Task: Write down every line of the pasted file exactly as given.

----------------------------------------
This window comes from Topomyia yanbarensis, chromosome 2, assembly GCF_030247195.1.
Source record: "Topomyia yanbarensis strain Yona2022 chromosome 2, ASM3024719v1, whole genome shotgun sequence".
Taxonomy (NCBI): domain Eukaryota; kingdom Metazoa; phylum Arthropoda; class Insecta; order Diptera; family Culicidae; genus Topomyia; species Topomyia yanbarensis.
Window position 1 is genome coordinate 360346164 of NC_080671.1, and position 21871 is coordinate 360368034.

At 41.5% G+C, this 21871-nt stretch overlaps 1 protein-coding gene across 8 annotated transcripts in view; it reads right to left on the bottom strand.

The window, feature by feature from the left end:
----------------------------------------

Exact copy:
This window comes from Topomyia yanbarensis, chromosome 2, assembly GCF_030247195.1.
Source record: "Topomyia yanbarensis strain Yona2022 chromosome 2, ASM3024719v1, whole genome shotgun sequence".
Taxonomy (NCBI): domain Eukaryota; kingdom Metazoa; phylum Arthropoda; class Insecta; order Diptera; family Culicidae; genus Topomyia; species Topomyia yanbarensis.
Window position 1 is genome coordinate 360346164 of NC_080671.1, and position 21871 is coordinate 360368034.

At 41.5% G+C, this 21871-nt stretch overlaps 1 protein-coding gene across 8 annotated transcripts in view; it reads right to left on the bottom strand.

The window, feature by feature from the left end: